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Can Stem Cells Bring Brain-Dead Patients Back To Life? One Company Is Planning To Try.

Can there be life after death? Biosciences company ReAnima thinks so, and they’ve just been granted permission to find out.

An institutional review board has granted Bioquark, a life sciences company taking part in the ReAnima project, ethical permission to recruit 20 brain-dead patients for a study that will test whether stem cells can bring them back to life.


"We are very excited about the approval of our protocol,” says Bioquark CEO Ira Pastor, a member of the ReAnima advisory board. “With the convergence of the disciplines of regenerative biology, cognitive neuroscience and clinical resuscitation, we are poised to delve into an area of scientific understanding previously inaccessible with existing technologies."

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Stem cells have been used to regenerate heart, pancreatic, eye and brain tissue in clinical studies, and scientists hope that stem cells will also resurrect degenerated neurons.

“It is a long-term vision of ours that a full recovery in such patients is a possibility,” says Pastor, “although that is not the focus of this first study – but it is a bridge to that eventuality.”

In addition to biweekly injections of stem cells, scientists will use continuous peptide injections and laser and nerve stimulation techniques. The study participants will be

monitored for signs of regeneration. In particular, the team hopes to see evidence of regeneration in the upper spinal cord, which controls breathing and heartbeat.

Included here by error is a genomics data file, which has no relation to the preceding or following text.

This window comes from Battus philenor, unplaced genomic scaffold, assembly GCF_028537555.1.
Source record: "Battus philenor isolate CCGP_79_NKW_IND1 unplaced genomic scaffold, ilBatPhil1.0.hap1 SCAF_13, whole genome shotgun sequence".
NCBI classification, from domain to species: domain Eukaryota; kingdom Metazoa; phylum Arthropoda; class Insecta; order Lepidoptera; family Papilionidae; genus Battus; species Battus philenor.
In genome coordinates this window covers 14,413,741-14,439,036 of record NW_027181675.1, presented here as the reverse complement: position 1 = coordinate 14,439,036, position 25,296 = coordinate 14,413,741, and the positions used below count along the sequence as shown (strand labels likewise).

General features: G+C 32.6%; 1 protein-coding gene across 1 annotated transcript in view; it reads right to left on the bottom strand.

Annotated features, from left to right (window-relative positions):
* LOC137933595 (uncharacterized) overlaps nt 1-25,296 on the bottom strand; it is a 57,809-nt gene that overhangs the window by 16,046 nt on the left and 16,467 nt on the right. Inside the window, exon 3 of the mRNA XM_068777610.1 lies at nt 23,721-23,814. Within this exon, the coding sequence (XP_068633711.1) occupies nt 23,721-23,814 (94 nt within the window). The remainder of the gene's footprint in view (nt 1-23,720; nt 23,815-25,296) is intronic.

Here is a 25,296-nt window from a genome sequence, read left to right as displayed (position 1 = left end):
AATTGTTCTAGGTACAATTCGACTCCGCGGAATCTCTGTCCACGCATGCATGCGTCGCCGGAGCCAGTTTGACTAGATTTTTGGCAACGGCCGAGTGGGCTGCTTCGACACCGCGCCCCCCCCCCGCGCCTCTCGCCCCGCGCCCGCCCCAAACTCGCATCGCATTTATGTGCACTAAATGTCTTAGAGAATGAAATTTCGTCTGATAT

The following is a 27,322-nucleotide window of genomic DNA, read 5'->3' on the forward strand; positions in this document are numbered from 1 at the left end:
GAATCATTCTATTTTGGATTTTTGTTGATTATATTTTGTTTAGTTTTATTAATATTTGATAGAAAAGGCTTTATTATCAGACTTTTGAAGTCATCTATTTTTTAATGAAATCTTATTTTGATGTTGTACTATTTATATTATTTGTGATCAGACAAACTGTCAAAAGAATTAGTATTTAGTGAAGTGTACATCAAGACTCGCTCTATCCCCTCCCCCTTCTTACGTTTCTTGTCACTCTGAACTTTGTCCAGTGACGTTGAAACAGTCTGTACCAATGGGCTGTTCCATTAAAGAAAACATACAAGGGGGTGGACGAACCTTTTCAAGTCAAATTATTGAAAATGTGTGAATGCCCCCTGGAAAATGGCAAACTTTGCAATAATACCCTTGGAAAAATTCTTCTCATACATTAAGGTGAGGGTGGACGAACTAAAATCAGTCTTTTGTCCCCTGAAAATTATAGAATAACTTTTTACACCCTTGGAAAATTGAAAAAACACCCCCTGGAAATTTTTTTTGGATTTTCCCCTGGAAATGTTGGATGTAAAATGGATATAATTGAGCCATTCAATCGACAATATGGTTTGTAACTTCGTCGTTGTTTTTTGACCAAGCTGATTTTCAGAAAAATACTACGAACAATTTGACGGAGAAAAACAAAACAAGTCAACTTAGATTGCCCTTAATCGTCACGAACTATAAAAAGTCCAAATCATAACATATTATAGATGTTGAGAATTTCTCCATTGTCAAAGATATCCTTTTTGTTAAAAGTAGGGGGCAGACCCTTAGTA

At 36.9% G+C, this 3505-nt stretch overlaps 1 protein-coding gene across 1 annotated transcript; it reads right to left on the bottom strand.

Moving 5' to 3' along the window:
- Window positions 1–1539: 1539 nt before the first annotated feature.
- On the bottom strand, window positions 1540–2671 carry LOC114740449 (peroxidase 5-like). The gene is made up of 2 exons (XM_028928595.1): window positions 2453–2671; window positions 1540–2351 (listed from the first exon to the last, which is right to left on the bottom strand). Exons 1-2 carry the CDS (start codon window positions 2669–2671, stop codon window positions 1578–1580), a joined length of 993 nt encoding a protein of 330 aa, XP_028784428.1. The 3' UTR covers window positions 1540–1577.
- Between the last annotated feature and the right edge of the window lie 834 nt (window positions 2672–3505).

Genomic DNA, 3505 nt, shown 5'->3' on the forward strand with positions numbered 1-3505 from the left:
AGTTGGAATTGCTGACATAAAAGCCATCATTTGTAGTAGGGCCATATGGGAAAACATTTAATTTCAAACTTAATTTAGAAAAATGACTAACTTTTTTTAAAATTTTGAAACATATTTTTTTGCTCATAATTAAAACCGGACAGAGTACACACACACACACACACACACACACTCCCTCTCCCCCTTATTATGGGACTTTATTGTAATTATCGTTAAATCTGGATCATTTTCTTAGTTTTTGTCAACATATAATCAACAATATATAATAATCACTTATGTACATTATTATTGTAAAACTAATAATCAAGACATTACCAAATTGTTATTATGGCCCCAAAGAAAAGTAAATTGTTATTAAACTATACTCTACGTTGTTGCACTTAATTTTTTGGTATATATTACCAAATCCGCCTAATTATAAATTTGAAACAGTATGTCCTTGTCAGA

Until now, brain death has been considered irreversible. Considered “living cadavers” in the medical community, brain-dead patients are unable to maintain a heartbeat without external assistance. They’re also unable to wake, sleep, form memories or respond to pain.  

However, the bodies of brain-dead patients can be kept alive with ventilators, blood-pressure augmentation and hormones, and recent studies have shown that some brain-dead patients display slight electrical activity.

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"They are still in minimal conscious state but who knows that they may come out and have reasonable conscious useful human life,” says Dr. Himanshu Bansal of Revita Life Sciences, lead scientist for the first stage of the ReAnima project, which will take place at Anupam Hospital in India.

The concept of neurological regeneration isn’t entirely theoretical. Humans regenerate organs like the liver and the skin, though other tissues and organs cannot recover from

severe injury. There are some animals, like salamanders, that repair and regenerate portions of their brains after severe trauma. There have even been a few rare cases of humans recovering from brain death on their own.

One of the goals of the ReAnima project is to train the human brain to rebuild severely damaged tissue, both by itself and with the help of medical devices and therapies.

“We don’t think much about it anymore, but the first cardiac defibrillation, mechanical pulmonary respiration, and complex organ transplants, all made their public debuts around a century ago,” says Pastor. “So here we sit in 2016, at a very unique moment in scientific history where the convergence of the tools of regenerative biotechnology, resuscitation / reanimation research, and clinical neuroscience have placed us on the verge of being to answer some unique, profound, and controversial questions.”

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The first major question - whether it is ethical to attempt to reanimate brain-dead patients - has been answered. The question of whether it will work is still up in the air. “We hope to see results within the first two to three months,” says Pastor.